• (edited Dec 9th 2010)

    For 6: look at the source!!! It is the quirky behaviour with respect to numbered articles.

    Are you intending cell complexes always to be embedded in some Euclidean space? Otherwise you have to have some abstract notion of convex hull.

    It may pay looking at how combinatorists look at this sort of thing. Bjorner’s 60th birthday party gives some links. Bjorner’s own work may be relevant.

    • CommentRowNumber9.
    • CommentAuthorTodd_Trimble
    • CommentTimeDec 10th 2010

    Tim: thanks. As you can see, I’m struggling just taking baby steps here. I do want a more sophisticated conceptual description of how these things are to be geometrically realized, but for now my task is just to try to sketch out the intended intuition so that I can get some good responses.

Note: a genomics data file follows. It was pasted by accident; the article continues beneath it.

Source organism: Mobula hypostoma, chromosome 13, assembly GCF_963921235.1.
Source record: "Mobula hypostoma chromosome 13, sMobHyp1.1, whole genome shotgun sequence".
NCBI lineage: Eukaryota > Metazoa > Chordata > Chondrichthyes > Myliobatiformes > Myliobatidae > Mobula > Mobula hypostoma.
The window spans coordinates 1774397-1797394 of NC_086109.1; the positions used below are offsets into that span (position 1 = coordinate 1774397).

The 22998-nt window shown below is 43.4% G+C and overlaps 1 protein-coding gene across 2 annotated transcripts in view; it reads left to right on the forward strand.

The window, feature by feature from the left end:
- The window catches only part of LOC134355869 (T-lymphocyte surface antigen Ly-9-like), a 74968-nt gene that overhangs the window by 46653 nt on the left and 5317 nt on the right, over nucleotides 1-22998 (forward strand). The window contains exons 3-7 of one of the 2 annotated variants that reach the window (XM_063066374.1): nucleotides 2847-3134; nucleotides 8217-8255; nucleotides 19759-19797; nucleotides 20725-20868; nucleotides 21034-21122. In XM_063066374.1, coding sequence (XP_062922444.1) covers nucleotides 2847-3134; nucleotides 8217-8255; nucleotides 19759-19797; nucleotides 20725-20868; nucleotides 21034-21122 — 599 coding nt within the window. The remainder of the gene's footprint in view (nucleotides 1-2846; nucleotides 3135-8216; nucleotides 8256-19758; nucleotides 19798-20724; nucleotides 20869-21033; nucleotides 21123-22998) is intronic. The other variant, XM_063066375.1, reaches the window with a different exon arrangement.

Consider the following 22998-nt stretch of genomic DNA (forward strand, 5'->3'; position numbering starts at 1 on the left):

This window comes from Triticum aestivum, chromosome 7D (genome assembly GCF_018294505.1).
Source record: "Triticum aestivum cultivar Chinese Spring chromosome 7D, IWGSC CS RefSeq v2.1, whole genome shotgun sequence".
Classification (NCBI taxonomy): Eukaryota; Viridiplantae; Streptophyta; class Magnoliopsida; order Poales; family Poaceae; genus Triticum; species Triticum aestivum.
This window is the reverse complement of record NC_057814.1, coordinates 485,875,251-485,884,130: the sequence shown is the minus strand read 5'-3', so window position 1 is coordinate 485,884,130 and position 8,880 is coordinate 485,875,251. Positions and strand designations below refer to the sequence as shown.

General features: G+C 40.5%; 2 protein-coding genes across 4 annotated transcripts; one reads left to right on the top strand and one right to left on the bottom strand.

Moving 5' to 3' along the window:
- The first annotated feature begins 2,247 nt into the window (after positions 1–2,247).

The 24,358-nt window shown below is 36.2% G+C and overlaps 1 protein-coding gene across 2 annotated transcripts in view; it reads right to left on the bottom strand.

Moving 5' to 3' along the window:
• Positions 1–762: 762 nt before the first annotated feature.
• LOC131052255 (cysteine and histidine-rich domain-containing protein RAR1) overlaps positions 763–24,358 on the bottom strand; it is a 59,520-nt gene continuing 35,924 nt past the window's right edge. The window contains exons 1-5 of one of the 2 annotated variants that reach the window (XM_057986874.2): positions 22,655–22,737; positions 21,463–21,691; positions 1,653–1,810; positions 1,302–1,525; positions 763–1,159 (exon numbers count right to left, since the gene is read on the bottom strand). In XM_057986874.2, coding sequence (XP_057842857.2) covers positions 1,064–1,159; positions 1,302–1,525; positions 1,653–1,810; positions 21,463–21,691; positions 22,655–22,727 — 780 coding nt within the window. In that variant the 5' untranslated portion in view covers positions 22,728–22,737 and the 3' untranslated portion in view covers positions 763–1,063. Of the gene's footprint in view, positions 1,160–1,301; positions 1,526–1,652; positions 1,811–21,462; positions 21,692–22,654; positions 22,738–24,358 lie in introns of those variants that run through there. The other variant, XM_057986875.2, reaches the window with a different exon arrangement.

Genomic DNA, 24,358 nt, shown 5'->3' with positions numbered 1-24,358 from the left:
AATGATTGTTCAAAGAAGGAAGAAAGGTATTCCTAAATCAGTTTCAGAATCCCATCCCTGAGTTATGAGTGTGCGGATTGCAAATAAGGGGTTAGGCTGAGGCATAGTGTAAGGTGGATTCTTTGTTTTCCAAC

Obviously I do want to know what the combinatorists have done, and not try to reinvent the wheel. Which of those links should I look at, and which of Björner’s papers should I look up?

    • CommentRowNumber10.
    • CommentAuthorTim_Porter
    • CommentTimeDec 10th 2010
    • (edited Dec 10th 2010)
    I cannot help on the detail in Bjorner's papers since it is 'yonks' since I looked at them. My method is always the well tried: pick a paper at random (not really at random but on the basis of title and availablity) look what is done, follow up any ideas that work.

    I just looked up polyhedral complex via Google and there seem to be loads of papers with the term, some of which look relevant, but usually with embedded in some R^n. ([Here](http://arxiv.org/PS_cache/arxiv/pdf/1008/1008.2608v2.pdf) is one recent one.) Some of this may tell you what NO